However, except for three strains, to date, most identified bat SARSr-CoVs have not been successfully isolated and cultivated. Despite multiple attempts using bat primary cell cultures and immortalized bat cell lines, as well as the commercially available bat cell lines, isolation of SARSr-CoV using a bat cell line has never been documented.
Up until now, there had been no direct evidence of SARSr-CoV infection in these bats despite finding traces of the viruses in the faeces. This presents a certain difficulty in the study of bat viruses, that are particularly susceptible to breaching the species barrier and causing an epidemic. Especially since these animals are difficultly accessed and studied in the wild and are hard to keep in the lab.
The absence of a readily accessible in vitro model that can faithfully represent native bat cells has been a major obstacle to isolate and study bat viruses, including bat SARSr-CoVs. Researchers therefore attempted and succeeded in building a bat organoid model that could host these viruses.
Using a protocol used for human intestinal organoids, they generated bat small intestinal organoids (enteroids) using crypts isolated from the intestines of R. sinicus bats. The differentiated bat enteroids managed to mimic the multicellular composition of native bat small intestinal epithelium with four major intestinal cell types: enterocytes, goblet cells, Paneth cells and enteroendocrine cells.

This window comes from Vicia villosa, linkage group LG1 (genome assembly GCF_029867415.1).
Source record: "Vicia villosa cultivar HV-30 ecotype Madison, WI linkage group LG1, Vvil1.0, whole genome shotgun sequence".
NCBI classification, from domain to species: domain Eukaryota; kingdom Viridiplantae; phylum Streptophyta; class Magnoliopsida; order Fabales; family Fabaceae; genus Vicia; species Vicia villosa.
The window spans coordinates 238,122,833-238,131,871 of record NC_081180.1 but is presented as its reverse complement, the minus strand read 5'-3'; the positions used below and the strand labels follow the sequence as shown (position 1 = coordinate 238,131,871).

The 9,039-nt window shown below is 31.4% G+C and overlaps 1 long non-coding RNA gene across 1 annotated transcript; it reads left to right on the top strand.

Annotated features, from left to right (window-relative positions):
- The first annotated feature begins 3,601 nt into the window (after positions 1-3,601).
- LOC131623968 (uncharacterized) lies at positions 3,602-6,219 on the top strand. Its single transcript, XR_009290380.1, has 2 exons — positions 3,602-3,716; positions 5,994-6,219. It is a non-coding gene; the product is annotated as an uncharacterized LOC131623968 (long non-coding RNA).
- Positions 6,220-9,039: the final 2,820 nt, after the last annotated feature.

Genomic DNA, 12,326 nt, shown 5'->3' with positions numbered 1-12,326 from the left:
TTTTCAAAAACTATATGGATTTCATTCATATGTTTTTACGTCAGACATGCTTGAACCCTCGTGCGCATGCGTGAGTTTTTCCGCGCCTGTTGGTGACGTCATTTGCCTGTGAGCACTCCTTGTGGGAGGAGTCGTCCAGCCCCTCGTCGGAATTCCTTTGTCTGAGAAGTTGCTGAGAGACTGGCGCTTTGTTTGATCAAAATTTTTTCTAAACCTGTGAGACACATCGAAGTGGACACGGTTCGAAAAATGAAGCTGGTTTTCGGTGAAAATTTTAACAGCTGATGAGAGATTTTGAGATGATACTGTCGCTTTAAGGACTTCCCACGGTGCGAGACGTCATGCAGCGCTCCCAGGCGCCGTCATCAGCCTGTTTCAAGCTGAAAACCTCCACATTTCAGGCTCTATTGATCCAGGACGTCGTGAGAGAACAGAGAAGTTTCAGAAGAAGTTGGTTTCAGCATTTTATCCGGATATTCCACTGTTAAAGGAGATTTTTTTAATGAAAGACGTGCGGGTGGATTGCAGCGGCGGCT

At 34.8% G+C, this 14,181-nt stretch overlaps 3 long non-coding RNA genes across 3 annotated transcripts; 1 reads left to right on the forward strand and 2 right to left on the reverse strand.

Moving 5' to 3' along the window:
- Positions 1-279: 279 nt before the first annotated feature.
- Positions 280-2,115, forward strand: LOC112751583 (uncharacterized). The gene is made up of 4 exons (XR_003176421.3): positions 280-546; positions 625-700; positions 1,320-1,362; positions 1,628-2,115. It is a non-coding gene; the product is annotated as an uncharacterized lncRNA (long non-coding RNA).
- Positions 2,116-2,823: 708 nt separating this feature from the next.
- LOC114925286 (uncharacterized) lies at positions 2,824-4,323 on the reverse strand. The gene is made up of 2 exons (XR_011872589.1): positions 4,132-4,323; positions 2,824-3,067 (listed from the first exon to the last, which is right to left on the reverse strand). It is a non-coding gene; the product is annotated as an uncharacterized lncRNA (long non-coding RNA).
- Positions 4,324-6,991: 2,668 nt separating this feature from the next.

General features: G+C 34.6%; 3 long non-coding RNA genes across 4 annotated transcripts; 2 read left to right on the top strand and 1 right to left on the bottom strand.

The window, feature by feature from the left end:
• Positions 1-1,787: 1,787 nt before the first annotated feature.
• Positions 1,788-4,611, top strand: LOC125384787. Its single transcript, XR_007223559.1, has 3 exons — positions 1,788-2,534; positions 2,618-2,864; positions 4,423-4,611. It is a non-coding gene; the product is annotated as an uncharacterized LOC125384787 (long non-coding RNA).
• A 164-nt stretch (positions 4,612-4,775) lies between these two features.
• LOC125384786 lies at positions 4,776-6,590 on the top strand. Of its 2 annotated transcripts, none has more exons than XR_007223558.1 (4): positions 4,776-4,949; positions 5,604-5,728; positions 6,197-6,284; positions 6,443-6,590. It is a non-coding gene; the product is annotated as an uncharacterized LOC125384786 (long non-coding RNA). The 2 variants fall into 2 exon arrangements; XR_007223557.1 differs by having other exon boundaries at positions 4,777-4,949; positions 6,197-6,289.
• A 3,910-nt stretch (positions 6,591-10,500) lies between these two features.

To test the robustness of this new in vitro model for the study of microbial infections in bat intestine, scientists inoculated the bat enteroids with SARS-CoV-2. They found evidence that these bat enteroids are fully susceptible to SARS-CoV-2 infection and sustain robust viral replication.
The researchers are now looking into expanding the armamentarium of virology airway and intestinal organoids derived from other suspected coronavirus host species, such as other bats, civets and pangolins.
Although not yet perfect, these bat enteroids open up a new avenue for isolating and cultivating other, previously “noncultivable” bat viruses – a longstanding challenge against numerous bat viruses of high zoonotic potential. By growing various coronaviruses, scientists may be able to identify other viruses with high potential to harm people, and thus get a head start on future epidemics.
It is a joint success. Such an approach may prepare us better for a next pathogenic event but also will minimize the impact of coronavirus research on endangered species. However, organoids can do a lot — but not everything. They will never completely replace animal models. Despite being able to link several miniature organs together, they will lack the perspective the study of a whole organism can offer, including interactions with cells from the immune system. There is still a lot of progress that needs to be made before they can, even partially, eclipse animal research.